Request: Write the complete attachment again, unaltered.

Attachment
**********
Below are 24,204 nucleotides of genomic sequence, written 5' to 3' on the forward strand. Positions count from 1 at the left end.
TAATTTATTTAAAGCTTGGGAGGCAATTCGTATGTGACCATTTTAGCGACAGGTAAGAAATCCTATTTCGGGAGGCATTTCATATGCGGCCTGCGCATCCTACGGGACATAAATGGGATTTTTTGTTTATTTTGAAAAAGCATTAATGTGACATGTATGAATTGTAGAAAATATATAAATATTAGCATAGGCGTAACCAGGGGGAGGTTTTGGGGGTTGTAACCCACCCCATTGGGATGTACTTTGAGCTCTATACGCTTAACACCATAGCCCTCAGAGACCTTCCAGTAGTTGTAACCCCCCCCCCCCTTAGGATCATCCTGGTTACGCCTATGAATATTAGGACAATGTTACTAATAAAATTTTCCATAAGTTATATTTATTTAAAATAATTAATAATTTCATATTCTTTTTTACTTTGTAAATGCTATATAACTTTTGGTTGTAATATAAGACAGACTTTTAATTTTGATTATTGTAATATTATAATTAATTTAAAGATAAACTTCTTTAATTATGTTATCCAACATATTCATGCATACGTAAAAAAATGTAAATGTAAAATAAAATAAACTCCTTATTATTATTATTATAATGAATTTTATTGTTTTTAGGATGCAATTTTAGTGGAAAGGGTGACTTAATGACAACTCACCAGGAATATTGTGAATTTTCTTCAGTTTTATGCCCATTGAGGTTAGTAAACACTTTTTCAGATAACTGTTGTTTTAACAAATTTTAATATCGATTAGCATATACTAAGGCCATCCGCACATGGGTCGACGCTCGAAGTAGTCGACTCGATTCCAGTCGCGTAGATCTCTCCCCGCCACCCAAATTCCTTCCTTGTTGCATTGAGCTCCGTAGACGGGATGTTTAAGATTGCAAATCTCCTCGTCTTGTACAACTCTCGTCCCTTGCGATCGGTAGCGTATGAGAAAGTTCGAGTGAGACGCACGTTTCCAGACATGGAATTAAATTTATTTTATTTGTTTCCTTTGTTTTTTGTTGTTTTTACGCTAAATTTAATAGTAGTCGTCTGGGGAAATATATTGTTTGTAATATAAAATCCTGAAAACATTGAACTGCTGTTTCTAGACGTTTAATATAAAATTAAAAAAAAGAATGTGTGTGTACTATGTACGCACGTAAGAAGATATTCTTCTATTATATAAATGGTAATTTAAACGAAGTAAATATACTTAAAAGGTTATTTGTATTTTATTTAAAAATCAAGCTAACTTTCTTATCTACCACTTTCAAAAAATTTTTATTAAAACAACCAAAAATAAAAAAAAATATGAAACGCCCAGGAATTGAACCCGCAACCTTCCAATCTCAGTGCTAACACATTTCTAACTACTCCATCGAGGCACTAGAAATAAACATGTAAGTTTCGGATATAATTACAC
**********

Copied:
Below are 24,204 nucleotides of genomic sequence, written 5' to 3' on the forward strand. Positions count from 1 at the left end.
TAATTTATTTAAAGCTTGGGAGGCAATTCGTATGTGACCATTTTAGCGACAGGTAAGAAATCCTATTTCGGGAGGCATTTCATATGCGGCCTGCGCATCCTACGGGACATAAATGGGATTTTTTGTTTATTTTGAAAAAGCATTAATGTGACATGTATGAATTGTAGAAAATATATAAATATTAGCATAGGCGTAACCAGGGGGAGGTTTTGGGGGTTGTAACCCACCCCATTGGGATGTACTTTGAGCTCTATACGCTTAACACCATAGCCCTCAGAGACCTTCCAGTAGTTGTAACCCCCCCCCCCCTTAGGATCATCCTGGTTACGCCTATGAATATTAGGACAATGTTACTAATAAAATTTTCCATAAGTTATATTTATTTAAAATAATTAATAATTTCATATTCTTTTTTACTTTGTAAATGCTATATAACTTTTGGTTGTAATATAAGACAGACTTTTAATTTTGATTATTGTAATATTATAATTAATTTAAAGATAAACTTCTTTAATTATGTTATCCAACATATTCATGCATACGTAAAAAAATGTAAATGTAAAATAAAATAAACTCCTTATTATTATTATTATAATGAATTTTATTGTTTTTAGGATGCAATTTTAGTGGAAAGGGTGACTTAATGACAACTCACCAGGAATATTGTGAATTTTCTTCAGTTTTATGCCCATTGAGGTTAGTAAACACTTTTTCAGATAACTGTTGTTTTAACAAATTTTAATATCGATTAGCATATACTAAGGCCATCCGCACATGGGTCGACGCTCGAAGTAGTCGACTCGATTCCAGTCGCGTAGATCTCTCCCCGCCACCCAAATTCCTTCCTTGTTGCATTGAGCTCCGTAGACGGGATGTTTAAGATTGCAAATCTCCTCGTCTTGTACAACTCTCGTCCCTTGCGATCGGTAGCGTATGAGAAAGTTCGAGTGAGACGCACGTTTCCAGACATGGAATTAAATTTATTTTATTTGTTTCCTTTGTTTTTTGTTGTTTTTACGCTAAATTTAATAGTAGTCGTCTGGGGAAATATATTGTTTGTAATATAAAATCCTGAAAACATTGAACTGCTGTTTCTAGACGTTTAATATAAAATTAAAAAAAAGAATGTGTGTGTACTATGTACGCACGTAAGAAGATATTCTTCTATTATATAAATGGTAATTTAAACGAAGTAAATATACTTAAAAGGTTATTTGTATTTTATTTAAAAATCAAGCTAACTTTCTTATCTACCACTTTCAAAAAATTTTTATTAAAACAACCAAAAATAAAAAAAAATATGAAACGCCCAGGAATTGAACCCGCAACCTTCCAATCTCAGTGCTAACACATTTCTAACTACTCCATCGAGGCACTAGAAATAAACATGTAAGTTTCGGATATAATTACAC